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supporting strings > 2 GB

From: Bruno Haible
Subject: supporting strings > 2 GB
Date: Sat, 12 Oct 2019 16:38:49 +0200
User-agent: KMail/5.1.3 (Linux/4.4.0-165-generic; KDE/5.18.0; x86_64; ; )

Hi Paul, Eric,

I'd like to get over the INT_MAX limit on string size for
  * the *printf family of functions,
  * the wcswidth, mbswidth functions,
like it has been done for large files and regular expressions.

The benefit I expect from that is:
  - Support of strings > 2 GB or 4 GB without making applications more complex.
  - Since such strings occur rarely, these corner cases of the code are most
    often untested. The change would eliminate these untested corners, thus
    eliminating a number of bugs.

How was it done for regular expressions?
  1) POSIX introduced a type 'regoff_t' that is to be used instead of 'int',
     in the context of the regex APIs.
  2) glibc introduced a preprocessor define _REGEX_LARGE_OFFSETS.
  3) gnulib defines _REGEX_LARGE_OFFSETS to 1.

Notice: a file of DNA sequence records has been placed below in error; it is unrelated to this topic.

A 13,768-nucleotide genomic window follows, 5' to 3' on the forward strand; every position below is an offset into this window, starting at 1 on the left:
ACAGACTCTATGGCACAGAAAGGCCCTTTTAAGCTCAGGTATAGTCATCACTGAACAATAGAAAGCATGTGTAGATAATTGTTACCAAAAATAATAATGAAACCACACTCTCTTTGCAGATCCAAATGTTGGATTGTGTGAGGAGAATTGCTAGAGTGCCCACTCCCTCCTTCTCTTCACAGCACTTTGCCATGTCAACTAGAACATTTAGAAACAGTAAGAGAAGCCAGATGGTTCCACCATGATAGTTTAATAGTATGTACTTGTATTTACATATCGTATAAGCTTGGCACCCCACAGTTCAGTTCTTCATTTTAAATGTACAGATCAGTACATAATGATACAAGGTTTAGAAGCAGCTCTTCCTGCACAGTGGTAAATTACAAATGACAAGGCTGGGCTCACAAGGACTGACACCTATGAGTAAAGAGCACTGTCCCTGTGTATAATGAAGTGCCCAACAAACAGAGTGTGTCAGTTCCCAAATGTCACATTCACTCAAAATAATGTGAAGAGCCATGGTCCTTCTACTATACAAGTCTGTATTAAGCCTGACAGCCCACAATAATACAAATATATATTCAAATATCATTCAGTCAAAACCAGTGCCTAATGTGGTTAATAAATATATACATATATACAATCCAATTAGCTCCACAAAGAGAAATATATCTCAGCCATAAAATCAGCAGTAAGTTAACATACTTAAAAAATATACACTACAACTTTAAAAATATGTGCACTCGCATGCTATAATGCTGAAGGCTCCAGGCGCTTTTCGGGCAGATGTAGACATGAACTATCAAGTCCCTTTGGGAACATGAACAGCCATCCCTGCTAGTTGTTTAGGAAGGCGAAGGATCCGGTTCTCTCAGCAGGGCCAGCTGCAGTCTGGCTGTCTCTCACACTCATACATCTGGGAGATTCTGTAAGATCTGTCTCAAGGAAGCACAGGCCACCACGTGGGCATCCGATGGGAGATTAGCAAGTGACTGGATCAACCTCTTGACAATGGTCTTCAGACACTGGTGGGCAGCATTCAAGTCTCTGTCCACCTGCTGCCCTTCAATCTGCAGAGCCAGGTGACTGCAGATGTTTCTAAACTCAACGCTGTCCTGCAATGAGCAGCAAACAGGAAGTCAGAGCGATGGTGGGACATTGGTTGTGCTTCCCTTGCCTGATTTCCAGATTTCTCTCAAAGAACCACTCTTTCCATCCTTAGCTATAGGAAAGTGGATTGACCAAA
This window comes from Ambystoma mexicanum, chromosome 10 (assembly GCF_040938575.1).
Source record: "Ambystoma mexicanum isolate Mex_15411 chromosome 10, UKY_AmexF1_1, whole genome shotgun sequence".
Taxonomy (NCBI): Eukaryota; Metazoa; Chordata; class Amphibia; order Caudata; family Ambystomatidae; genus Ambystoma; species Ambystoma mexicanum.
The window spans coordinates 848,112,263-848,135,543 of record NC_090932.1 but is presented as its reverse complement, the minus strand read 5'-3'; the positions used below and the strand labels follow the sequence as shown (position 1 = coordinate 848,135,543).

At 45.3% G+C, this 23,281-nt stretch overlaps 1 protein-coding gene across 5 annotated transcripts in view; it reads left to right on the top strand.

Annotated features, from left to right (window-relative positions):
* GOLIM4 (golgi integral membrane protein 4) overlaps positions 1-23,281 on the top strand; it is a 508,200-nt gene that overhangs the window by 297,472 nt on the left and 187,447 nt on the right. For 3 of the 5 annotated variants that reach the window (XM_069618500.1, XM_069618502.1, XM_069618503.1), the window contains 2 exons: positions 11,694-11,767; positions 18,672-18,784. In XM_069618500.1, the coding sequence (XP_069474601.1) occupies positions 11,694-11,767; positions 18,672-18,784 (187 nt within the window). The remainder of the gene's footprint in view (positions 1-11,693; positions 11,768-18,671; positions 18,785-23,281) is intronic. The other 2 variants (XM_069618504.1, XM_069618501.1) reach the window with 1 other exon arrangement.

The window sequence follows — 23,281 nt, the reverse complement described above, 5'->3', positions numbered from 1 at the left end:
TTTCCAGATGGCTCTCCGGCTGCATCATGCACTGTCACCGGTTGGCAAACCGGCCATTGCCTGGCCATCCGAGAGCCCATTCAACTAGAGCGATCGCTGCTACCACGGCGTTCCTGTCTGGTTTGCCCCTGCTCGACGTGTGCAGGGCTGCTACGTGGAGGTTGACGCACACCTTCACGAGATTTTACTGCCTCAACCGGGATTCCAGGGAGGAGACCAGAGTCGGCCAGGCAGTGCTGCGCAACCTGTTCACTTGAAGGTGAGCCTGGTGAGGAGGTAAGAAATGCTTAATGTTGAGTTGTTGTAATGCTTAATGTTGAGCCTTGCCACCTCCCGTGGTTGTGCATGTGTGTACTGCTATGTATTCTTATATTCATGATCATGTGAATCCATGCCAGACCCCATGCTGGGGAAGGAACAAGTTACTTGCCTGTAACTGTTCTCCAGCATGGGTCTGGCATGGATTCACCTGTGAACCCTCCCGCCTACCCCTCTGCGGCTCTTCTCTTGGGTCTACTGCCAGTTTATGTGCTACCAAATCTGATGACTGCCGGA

In a similar vein, I think it could be done like this for *printf:
  1) Introduce a type 'printf_len_t' that is a signed type, either 'int' or
     'ptrdiff_t'. And a constant PRINTF_LEN_MAX accordingly.
  2) For each *printf functions that returns 'int', define a similar function
     *printfl, that returns 'printf_len_t'.
  3) Introduce %ln as a printf_len_t alternative to %n.
  4) If _PRINTF_LARGE is defined and non-zero, define xxxprintf as an alias
     of xxxprintfl (e.g. '#define xxxprintf xxxprintfl').
  5) Gnulib defines _PRINTF_LARGE to 1.

And similarly for wcswidth, with new function wclswidth and macro

This way, applications could switch from *printf to *printfl at their pace,
without introducing uncaught overflow bugs at any moment.

Has this already been discussed in the Austin Group, or on the glibc list?


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